The last six months have seen big advances, even bigger claims and some frenzied media attention for SCI research…
In October was the news that Darek Fidyka, a complete paraplegic, was walking again after receiving an olfactory ensheathing glial cell transplant. University College London (UCL)’s Prof Geoffrey Raisman and colleagues from Poland had treated Darek with nerve tissue grafts and cells cultured from his olfactory bulb (found at the back of the nose). After 19 months, he was able to take steps when supporting himself with a walking frame! This is highly encouraging though Darek’s injury was unusual—a knife wound, in his case a ‘clean’ break. The team plans to treat another 10 people and the results of this trial will be eagerly awaited. (Read more. | Full paper Open access link.)
At the recent Working2Walk Symposium in Canada, Prof Reggie Edgerton, who co-pioneered the treatment, presented some further advances in this ‘neuromodulation’ field. (View video of presentation) In addition to an implanted epidural stimulator, he is now developing a new non-invasive transcutaneous (through the skin) stimulator that could soon be ready for market. Prof Edgerton’s team has also been working on electrical stimulation aimed at the upper limbs and spoke very briefly about five tetraplegics gaining some return of hand function.
Prof Edgerton’s lab is also hoping to return hand control by increasing levels of the neurotransmitter serotonin within the spinal cord using a serotonergic agonist. They hope this will open communication pathways that cells ordinarily wouldn’t recognise thus restoring some function.(Uncontrolled serotonin release after injury is thought to be responsible for the muscle spasm that can be so debilitating in those with a high level SCI. Also, it is thought that an interaction between nitrogen intake and serotonin may be responsible for the improvements experienced by paralysed scuba divers).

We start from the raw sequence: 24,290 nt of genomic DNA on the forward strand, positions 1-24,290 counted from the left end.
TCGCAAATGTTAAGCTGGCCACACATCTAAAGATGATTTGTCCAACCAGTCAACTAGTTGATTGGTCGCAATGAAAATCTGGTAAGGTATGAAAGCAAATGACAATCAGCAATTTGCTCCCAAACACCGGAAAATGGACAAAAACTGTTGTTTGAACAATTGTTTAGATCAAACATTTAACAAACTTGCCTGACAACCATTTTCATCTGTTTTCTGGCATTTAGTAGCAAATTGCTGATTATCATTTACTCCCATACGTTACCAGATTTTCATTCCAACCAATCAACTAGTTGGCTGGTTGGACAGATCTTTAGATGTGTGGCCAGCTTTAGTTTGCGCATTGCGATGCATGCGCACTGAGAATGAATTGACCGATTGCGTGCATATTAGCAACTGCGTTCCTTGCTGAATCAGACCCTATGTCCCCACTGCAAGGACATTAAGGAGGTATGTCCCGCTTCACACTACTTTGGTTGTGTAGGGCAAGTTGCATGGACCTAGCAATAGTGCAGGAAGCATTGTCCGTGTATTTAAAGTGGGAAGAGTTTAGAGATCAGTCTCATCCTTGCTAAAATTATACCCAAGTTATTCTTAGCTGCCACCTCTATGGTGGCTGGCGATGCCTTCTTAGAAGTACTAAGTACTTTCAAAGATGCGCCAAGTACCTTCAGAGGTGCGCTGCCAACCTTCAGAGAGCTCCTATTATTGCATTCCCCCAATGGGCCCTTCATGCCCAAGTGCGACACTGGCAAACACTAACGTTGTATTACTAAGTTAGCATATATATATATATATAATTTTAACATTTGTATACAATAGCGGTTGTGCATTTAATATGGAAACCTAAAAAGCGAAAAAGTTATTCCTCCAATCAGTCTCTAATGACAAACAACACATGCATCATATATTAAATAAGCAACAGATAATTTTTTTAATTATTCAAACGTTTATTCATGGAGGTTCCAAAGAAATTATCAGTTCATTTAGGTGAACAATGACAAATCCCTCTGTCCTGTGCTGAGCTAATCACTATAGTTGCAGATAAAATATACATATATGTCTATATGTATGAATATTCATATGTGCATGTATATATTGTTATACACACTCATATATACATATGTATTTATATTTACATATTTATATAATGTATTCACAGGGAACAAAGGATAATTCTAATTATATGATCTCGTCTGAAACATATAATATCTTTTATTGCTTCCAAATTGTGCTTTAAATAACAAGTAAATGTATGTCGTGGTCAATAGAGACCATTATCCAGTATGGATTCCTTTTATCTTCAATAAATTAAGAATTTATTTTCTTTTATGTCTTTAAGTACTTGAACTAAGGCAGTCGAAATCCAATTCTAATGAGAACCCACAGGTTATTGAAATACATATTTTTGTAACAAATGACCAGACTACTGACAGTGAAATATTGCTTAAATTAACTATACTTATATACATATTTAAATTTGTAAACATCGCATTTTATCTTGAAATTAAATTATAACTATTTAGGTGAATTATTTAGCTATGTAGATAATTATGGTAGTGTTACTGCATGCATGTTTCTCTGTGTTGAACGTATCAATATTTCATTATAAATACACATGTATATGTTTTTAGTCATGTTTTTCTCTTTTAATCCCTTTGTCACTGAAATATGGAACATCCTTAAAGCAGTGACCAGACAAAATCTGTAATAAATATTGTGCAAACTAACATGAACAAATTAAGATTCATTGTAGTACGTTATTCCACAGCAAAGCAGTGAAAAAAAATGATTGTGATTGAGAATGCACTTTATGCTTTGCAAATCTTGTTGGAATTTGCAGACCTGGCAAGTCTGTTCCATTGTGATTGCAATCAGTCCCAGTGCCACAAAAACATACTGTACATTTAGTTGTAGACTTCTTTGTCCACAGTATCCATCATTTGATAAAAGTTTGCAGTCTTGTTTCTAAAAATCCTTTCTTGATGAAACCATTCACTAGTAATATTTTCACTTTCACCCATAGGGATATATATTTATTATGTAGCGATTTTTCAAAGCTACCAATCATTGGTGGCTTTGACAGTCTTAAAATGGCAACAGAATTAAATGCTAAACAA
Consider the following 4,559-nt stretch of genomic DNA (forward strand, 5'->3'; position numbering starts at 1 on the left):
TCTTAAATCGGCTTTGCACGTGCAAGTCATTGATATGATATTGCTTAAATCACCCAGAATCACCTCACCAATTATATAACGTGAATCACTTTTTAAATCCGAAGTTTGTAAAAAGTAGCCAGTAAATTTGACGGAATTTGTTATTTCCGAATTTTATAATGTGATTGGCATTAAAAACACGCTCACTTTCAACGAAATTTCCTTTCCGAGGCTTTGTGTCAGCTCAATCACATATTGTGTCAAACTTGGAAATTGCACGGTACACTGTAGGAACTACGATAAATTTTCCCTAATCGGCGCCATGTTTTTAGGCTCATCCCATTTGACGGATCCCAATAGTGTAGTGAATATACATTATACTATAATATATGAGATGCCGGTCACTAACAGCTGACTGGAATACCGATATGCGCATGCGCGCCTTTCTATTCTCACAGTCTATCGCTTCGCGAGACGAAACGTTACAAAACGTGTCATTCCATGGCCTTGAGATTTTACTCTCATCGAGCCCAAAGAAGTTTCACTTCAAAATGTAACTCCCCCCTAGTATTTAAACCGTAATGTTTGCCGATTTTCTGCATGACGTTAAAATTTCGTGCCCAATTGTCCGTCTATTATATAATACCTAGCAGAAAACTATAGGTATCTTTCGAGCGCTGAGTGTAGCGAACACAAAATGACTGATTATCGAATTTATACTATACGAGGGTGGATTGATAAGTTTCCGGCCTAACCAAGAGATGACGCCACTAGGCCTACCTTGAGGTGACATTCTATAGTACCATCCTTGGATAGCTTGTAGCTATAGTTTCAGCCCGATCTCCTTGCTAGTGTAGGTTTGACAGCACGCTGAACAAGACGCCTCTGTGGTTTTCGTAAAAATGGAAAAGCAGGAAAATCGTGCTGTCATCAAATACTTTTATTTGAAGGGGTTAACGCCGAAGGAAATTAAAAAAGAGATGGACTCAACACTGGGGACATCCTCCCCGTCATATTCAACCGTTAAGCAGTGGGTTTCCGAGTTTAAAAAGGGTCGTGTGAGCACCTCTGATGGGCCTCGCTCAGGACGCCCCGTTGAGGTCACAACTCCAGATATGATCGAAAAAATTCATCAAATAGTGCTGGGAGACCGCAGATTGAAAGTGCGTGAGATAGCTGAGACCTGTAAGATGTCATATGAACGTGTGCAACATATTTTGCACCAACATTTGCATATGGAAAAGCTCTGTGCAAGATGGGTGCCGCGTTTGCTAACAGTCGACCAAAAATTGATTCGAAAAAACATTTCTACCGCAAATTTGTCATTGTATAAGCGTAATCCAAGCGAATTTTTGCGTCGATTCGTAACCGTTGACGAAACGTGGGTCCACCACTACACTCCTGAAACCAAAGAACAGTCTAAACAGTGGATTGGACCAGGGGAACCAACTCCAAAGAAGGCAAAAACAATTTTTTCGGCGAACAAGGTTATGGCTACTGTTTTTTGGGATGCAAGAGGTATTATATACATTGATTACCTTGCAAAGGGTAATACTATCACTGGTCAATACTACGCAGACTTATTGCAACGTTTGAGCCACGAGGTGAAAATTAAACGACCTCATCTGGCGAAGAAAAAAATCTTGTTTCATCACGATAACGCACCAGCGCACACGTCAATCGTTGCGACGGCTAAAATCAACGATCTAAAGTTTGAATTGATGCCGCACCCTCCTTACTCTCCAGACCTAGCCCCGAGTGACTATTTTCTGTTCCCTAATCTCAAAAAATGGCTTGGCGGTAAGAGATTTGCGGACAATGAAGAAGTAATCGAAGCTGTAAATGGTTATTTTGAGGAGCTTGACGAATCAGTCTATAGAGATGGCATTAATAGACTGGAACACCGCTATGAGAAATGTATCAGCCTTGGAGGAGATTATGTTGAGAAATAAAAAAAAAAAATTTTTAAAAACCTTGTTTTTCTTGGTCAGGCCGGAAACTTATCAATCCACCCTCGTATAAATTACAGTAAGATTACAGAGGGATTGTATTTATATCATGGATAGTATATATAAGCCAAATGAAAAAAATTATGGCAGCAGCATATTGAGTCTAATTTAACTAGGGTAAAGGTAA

“The cure for paralysis is almost here, and when we get there it won’t be a miracle, it will be because we worked!” – Kate Willette, author
Another drug that has shown favourable results in the lab is chondroitinase: an enzyme which helps to dissolve scar tissue around the injury. A clinical trial has now started in Iowa, USA treating spinal cord injured dogs and a team from Cambridge UK has been given funding to develop a engineered chondroitinase suitable to test in humans.
Cure-related clinical trials testing promising treatments in people are also progressing. Over a dozen trials are now in progress around the world testing a great range of approaches including stem cells, Schwann cells, umbilical cord cells, neuro-spinal scaffolds and various drug therapies—some in acute cases and some for chronic injuries. Combined, these trials will enrol over 1000 people. One common feature shared by several trials is the intense post-treatment exercise programs that patients follow. (For an interactive map listing SCI related trials see: www.curemap.org )
While all this research holds such great promise it is incredibly disappointing to note that federal government investment in science has reached a 30-year low. Now more than ever our scientists are relying on SpinalCure supporters and the community to help maintain the valuable Australian contribution to the global drive towards a cure for paralysis.